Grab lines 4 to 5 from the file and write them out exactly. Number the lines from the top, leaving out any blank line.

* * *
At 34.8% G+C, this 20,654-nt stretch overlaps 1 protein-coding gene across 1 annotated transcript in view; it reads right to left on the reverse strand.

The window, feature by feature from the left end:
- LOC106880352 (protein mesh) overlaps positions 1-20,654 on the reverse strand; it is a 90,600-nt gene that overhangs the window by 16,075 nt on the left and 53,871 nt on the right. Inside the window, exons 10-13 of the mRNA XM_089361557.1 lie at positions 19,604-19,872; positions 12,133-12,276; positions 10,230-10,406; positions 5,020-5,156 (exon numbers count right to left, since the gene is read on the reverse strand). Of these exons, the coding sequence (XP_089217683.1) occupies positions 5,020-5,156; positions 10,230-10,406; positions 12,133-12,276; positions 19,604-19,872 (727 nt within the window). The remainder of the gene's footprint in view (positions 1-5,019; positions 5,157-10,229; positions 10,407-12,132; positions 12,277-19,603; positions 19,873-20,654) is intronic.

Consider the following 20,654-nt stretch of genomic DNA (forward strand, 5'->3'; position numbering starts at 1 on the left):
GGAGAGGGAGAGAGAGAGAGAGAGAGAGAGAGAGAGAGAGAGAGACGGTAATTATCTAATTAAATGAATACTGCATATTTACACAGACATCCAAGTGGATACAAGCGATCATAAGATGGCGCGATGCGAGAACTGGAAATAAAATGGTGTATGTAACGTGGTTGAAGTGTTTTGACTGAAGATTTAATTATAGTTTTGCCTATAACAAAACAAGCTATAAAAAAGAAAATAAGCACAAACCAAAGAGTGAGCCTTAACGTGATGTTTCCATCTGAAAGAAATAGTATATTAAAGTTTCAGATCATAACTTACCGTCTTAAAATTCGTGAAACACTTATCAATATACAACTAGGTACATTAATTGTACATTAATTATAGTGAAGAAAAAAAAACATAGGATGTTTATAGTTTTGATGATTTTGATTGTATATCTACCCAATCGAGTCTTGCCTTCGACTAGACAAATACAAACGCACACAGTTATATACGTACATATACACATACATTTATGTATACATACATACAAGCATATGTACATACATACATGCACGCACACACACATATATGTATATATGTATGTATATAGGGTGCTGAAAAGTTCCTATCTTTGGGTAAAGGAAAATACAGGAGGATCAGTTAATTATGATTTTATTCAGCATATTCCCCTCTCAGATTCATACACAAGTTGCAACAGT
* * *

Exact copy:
Consider the following 20,654-nt stretch of genomic DNA (forward strand, 5'->3'; position numbering starts at 1 on the left):
GGAGAGGGAGAGAGAGAGAGAGAGAGAGAGAGAGAGAGAGAGAGACGGTAATTATCTAATTAAATGAATACTGCATATTTACACAGACATCCAAGTGGATACAAGCGATCATAAGATGGCGCGATGCGAGAACTGGAAATAAAATGGTGTATGTAACGTGGTTGAAGTGTTTTGACTGAAGATTTAATTATAGTTTTGCCTATAACAAAACAAGCTATAAAAAAGAAAATAAGCACAAACCAAAGAGTGAGCCTTAACGTGATGTTTCCATCTGAAAGAAATAGTATATTAAAGTTTCAGATCATAACTTACCGTCTTAAAATTCGTGAAACACTTATCAATATACAACTAGGTACATTAATTGTACATTAATTATAGTGAAGAAAAAAAAACATAGGATGTTTATAGTTTTGATGATTTTGATTGTATATCTACCCAATCGAGTCTTGCCTTCGACTAGACAAATACAAACGCACACAGTTATATACGTACATATACACATACATTTATGTATACATACATACAAGCATATGTACATACATACATGCACGCACACACACATATATGTATATATGTATGTATATAGGGTGCTGAAAAGTTCCTATCTTTGGGTAAAGGAAAATACAGGAGGATCAGTTAATTATGATTTTATTCAGCATATTCCCCTCTCAGATTCATACACAAGTTGCAACAGT